By Meredith King
For the first time in U.S. history, the production and distribution of fruits and vegetables will be regulated by the federal government in an effort to prevent foodborne illness related to the contamination of produce. The Food Safety Modernization Act of 2011, the most sweeping reform of food safety laws in more than 70 years, gives the Food and Drug Administration the responsibility to write the produce safety rules that growers and processors must follow.
Yet it’s still unclear how those regulations might affect Vermont growers and consumers.
“Produce has never been regulated, so this is completely new for the produce industry,” according to Lynn Zanardi Blevins, M.D., M.P.H., a medical epidemiologist and clinical assistant professor of medicine at the University of Vermont. She teaches courses in UVM’s online public health certificate program and collaborates with UVM Extension faculty on produce safety projects.
Blevins understands Vermont growers’ concerns; they believe the FDA rules are designed for large-scale agriculture, not the small farms of the Green Mountain State. They fear “the produce rules will put them out of business.”
Yet after having worked for 10 years for the Centers for Disease Control and Prevention (CDC), she also recognizes that “food safety is a concern for every farm. Growers try to prevent pathogens from getting on the produce in the first place. For example, they need to pay attention to when they spread manure, allowing sufficient time before harvest. Workers need to wash their hands, not work when they are sick, and not handle food when they have an exposed and open cut.”
Unpacking the risks of food contamination can be complicated. For starters, 68 percent of outbreaks have been traced to food from restaurants or delis versus only 9 percent linked to food from private homes, according to the CDC. And though an estimated 46 percent of cases are attributable to produce, those cases tend to be less severe than foodborne illness associated with other commodities such as poultry. Leafy greens – because they are usually eaten raw – are the most common source of produce contamination, the CDC says.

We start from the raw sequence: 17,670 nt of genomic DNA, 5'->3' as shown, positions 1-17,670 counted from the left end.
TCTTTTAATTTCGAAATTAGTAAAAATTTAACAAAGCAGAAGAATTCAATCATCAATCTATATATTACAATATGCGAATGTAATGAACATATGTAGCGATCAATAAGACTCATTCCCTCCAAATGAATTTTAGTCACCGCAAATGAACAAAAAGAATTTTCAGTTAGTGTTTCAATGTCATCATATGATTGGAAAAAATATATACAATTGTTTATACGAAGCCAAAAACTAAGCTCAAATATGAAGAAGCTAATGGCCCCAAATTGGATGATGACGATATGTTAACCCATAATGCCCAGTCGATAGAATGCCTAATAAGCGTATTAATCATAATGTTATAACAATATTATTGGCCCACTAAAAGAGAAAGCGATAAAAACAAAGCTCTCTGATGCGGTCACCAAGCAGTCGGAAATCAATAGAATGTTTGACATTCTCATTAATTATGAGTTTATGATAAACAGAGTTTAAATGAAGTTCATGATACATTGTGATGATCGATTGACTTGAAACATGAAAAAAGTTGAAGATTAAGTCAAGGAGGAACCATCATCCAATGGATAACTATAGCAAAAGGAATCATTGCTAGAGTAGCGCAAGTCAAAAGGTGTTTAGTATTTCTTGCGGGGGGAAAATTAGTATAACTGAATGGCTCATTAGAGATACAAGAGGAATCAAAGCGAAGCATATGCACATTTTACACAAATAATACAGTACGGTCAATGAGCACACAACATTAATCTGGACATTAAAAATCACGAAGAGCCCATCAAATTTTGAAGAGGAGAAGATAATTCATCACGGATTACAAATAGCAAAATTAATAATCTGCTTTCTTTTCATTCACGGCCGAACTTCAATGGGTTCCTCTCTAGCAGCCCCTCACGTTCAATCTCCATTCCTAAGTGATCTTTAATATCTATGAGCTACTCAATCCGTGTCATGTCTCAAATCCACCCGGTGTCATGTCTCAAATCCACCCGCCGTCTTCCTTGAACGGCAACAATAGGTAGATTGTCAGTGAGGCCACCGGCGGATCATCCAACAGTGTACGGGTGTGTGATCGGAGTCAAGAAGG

The UVM Extension Center for Sustainable Agriculture’s Produce Safety Program therefore works closely with growers to be proactive about produce safety, Blevins says. “We say to growers, ‘Let’s implement the practices appropriate for the scale of our small and diversified farms as a way of protecting our very thriving local food system.’ ”
With produce-related foodborne outbreaks featured in the media, consumers might be confused by what’s safe to eat – and what isn’t. Blevins offers these clarifications regarding produce safety, no matter how the new federal regulations are implemented in Vermont:
- Your chances of getting sick from produce are really low, considering how much you eat every day. “The reality is: Produce has gotten a lot of attention lately because of the large produce-related multi-state foodborne outbreaks, such as those related to spinach and cantaloupe, that have been investigated by the CDC,” Blevins says. “Your chances of getting sick from produce are very low, only slightly more than being struck by lightning. The benefits of incorporating fruits and vegetables in your diet far outweigh the risks from getting sick from a foodborne illness.”